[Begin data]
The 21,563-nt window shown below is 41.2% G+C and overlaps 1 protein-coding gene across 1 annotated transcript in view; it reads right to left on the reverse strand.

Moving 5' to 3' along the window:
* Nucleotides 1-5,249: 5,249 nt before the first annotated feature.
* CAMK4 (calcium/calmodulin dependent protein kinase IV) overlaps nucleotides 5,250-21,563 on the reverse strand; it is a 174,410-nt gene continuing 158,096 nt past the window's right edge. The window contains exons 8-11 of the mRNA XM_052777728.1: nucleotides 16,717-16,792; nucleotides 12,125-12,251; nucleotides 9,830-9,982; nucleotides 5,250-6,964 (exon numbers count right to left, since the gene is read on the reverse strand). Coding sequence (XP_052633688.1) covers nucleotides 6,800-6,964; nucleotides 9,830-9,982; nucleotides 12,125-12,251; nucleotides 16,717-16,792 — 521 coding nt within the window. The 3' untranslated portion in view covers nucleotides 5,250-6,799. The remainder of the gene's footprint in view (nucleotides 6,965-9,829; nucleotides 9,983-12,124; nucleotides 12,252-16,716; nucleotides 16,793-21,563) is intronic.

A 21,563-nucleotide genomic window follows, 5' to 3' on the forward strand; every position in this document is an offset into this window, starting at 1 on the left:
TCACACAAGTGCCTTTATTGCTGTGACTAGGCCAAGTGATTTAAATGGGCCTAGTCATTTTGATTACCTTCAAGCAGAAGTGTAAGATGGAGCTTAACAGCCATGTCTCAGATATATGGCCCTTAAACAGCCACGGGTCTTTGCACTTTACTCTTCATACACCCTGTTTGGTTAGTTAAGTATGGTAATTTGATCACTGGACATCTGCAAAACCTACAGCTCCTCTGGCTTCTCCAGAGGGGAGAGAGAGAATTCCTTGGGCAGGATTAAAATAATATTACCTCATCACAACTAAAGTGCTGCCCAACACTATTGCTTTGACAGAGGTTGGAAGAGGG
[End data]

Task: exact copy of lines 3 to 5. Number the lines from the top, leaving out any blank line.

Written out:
* Nucleotides 1-5,249: 5,249 nt before the first annotated feature.
* CAMK4 (calcium/calmodulin dependent protein kinase IV) overlaps nucleotides 5,250-21,563 on the reverse strand; it is a 174,410-nt gene continuing 158,096 nt past the window's right edge. The window contains exons 8-11 of the mRNA XM_052777728.1: nucleotides 16,717-16,792; nucleotides 12,125-12,251; nucleotides 9,830-9,982; nucleotides 5,250-6,964 (exon numbers count right to left, since the gene is read on the reverse strand). Coding sequence (XP_052633688.1) covers nucleotides 6,800-6,964; nucleotides 9,830-9,982; nucleotides 12,125-12,251; nucleotides 16,717-16,792 — 521 coding nt within the window. The 3' untranslated portion in view covers nucleotides 5,250-6,799. The remainder of the gene's footprint in view (nucleotides 6,965-9,829; nucleotides 9,983-12,124; nucleotides 12,252-16,716; nucleotides 16,793-21,563) is intronic.

A 21,563-nucleotide genomic window follows, 5' to 3' on the forward strand; every position in this document is an offset into this window, starting at 1 on the left: